U.S. fast-food chains add automation to boost speed
From robotic grills to faster blenders with custom ice and milk dispensers, major U.S. restaurant chains including Starbucks, Domino’s, and Chipotle are touting new technologies to automate production, cut labor costs and potentially boost profit margins.
Starbucks said it plans to roll out a coffee-making machine, the Siren System, in around 10 percent of its stores starting next year. Starbucks claims that baristas using the machine will be able to produce a drinks with less time and fewer steps, making a grande mocha frappucinno in 36 seconds rather than 87 seconds.
With mass shortages of low-cost labor due to the pandemic, chains shifted to technology investments in their kitchens to fill the gap. The addition of automation tools in restaurant chains could cut down on wait times, driving higher consumer engagement and increasing sales for the rest of the year, restaurant executives say.
Starbucks Chief Financial Officer Rachel Ruggeri said Tuesday that the coffee chain envisions “a more stabilized production environment, which will help drive margin expansion well into the future.”
Around 58 percent of restaurant operators said the use of automation and tech to help address labor shortages will become more common this year, according to a report by the National Restaurant Association in February.
Thirty-six percent of 1,000 U.S. people told HungerRush in a survey in May that they believed major restaurant chains don’t have enough staff to take orders, prepare food, and handle deliveries.
“Now most consumers expect their local pizza place and their favorite coffee house to remember their last order, know what credit card they want to use, and make it quick and easy for them to complete an order,” said Aaron Nilsson, chief information officer of Jet’s Pizza, a Michigan-based chain that recently launched an AI-powered phone bot for taking pizza orders. “Society has moved on and automation is expected – even from the small-time operator.”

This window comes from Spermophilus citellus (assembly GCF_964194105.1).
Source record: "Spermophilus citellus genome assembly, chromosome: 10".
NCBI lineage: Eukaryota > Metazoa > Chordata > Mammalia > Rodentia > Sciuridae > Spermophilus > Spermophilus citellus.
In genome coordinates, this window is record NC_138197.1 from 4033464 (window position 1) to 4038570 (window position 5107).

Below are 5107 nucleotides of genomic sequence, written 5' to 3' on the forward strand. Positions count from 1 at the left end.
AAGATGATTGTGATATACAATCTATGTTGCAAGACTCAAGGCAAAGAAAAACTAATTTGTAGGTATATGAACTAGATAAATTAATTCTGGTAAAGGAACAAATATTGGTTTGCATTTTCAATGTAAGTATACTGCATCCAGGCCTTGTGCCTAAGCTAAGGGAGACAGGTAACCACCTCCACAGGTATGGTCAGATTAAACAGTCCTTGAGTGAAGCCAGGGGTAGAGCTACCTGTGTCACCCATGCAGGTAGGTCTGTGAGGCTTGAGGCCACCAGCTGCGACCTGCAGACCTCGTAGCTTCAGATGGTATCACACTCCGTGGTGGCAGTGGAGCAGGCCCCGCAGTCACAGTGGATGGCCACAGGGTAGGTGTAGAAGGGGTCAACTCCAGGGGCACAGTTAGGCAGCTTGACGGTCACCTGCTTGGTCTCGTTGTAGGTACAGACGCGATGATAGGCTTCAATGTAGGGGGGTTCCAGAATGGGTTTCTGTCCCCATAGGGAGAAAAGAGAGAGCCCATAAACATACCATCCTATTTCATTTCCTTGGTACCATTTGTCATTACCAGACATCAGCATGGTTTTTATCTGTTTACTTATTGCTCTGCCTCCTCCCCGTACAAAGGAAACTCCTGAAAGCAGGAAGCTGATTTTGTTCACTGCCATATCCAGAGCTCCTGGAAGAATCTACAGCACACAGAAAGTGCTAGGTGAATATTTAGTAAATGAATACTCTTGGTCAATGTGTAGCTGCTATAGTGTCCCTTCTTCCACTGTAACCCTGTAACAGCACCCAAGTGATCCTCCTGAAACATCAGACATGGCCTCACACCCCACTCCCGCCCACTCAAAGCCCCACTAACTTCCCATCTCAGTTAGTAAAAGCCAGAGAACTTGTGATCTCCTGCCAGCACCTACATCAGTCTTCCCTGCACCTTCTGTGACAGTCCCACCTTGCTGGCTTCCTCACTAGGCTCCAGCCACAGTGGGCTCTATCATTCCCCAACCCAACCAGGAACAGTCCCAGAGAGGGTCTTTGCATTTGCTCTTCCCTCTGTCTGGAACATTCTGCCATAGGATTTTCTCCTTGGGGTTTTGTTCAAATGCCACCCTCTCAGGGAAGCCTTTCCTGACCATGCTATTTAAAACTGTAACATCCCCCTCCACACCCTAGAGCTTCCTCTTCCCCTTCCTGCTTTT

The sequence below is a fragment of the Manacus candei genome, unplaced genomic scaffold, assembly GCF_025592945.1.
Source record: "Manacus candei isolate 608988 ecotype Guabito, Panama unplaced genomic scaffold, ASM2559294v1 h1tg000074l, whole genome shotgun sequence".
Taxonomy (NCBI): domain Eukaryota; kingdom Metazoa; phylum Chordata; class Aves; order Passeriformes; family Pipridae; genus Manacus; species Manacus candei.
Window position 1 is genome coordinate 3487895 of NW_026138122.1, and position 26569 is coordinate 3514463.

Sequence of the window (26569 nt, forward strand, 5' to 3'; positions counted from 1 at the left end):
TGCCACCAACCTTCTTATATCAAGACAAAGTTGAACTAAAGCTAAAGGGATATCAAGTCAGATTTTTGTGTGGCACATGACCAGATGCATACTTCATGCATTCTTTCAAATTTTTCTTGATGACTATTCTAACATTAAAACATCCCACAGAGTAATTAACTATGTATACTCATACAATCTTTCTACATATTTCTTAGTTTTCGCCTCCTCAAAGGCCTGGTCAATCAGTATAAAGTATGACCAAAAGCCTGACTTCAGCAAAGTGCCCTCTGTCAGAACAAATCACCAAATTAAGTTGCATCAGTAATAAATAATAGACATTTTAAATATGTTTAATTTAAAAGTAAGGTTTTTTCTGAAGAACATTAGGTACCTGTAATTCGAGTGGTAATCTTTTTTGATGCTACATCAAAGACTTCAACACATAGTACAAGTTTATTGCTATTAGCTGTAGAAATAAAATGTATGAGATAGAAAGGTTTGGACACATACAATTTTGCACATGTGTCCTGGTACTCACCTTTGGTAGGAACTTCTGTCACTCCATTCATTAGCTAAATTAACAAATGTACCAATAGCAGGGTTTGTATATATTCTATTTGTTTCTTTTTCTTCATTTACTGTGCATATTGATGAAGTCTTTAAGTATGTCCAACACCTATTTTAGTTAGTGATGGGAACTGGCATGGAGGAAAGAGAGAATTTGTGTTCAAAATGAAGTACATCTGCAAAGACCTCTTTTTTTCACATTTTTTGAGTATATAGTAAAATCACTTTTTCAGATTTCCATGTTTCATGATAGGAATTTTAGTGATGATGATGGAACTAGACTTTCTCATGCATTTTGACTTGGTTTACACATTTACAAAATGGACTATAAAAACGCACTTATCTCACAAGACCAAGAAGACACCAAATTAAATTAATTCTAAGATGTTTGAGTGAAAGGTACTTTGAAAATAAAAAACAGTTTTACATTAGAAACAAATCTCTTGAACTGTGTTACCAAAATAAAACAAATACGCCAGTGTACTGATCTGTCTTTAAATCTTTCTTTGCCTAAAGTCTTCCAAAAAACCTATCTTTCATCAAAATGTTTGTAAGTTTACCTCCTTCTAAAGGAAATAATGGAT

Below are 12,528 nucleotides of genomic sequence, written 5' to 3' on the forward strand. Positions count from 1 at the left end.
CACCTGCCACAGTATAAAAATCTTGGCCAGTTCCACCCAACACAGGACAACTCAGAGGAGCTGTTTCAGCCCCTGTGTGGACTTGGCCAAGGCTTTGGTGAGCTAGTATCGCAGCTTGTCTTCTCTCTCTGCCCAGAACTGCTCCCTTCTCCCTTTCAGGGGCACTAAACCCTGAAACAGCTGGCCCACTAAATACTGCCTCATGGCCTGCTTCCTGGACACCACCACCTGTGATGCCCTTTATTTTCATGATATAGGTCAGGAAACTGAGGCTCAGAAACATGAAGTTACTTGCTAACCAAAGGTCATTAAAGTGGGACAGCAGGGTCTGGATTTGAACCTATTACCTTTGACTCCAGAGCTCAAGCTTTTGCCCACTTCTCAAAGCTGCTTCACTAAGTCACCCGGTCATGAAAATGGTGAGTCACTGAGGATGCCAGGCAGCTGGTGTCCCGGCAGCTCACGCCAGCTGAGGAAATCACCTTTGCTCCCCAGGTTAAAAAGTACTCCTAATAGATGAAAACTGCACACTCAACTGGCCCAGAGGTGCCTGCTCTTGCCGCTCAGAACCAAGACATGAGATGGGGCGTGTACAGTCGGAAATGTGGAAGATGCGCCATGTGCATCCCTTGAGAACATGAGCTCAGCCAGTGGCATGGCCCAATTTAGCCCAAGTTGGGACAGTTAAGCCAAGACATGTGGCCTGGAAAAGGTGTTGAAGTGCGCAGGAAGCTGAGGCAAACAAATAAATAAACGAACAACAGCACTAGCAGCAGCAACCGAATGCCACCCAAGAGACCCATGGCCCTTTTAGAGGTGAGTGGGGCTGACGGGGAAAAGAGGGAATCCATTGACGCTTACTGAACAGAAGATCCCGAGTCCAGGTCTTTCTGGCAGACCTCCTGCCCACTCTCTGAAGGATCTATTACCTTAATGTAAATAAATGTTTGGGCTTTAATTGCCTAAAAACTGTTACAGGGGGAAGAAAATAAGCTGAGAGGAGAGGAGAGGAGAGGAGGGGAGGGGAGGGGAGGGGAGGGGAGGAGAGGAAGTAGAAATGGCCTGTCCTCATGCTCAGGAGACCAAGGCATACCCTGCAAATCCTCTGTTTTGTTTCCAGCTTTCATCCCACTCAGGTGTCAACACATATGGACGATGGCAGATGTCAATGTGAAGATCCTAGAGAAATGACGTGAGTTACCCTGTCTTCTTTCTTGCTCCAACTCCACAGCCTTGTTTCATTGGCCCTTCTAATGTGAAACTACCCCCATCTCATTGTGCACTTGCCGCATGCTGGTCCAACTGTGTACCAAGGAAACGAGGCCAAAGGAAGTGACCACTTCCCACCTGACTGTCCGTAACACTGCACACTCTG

Chipotle introduced a robotic prototype in July that cuts and peels avocados to reduce prep time by 50 percent and help employees prepare orders faster. The Colorado-based chain also rolled out a dual-sided grill, which cooks 70 percent faster than the average employee, to 10 high-volume locations, Chipotle CEO Brian Niccol said during an earnings call last week.
Domino’s has launched several automation projects over the past years. In 2021, Domino’s released a pizza delivery robot car in selective stores at its Houston locations. Last year, Domino’s Pizza Enterprises announced an automated pizza prep device in partnership with Picnic Works, a Seattle-based food–automation startup.
Domino’s also added an automated supply chain center in Indiana with machines that make batches of dough. The center, opened in March, will service Domino’s shops throughout Indiana, Illinois, Michigan and Wisconsin.
“Anytime there’s new automation, it creates new kinds of jobs,” said Gaurav Kachhawa, chief product officer at Gupshup, a conversational messaging platform. “It’s not going to be net shrinking. I think it’s going to be expanding the overall economy and its efficiency.”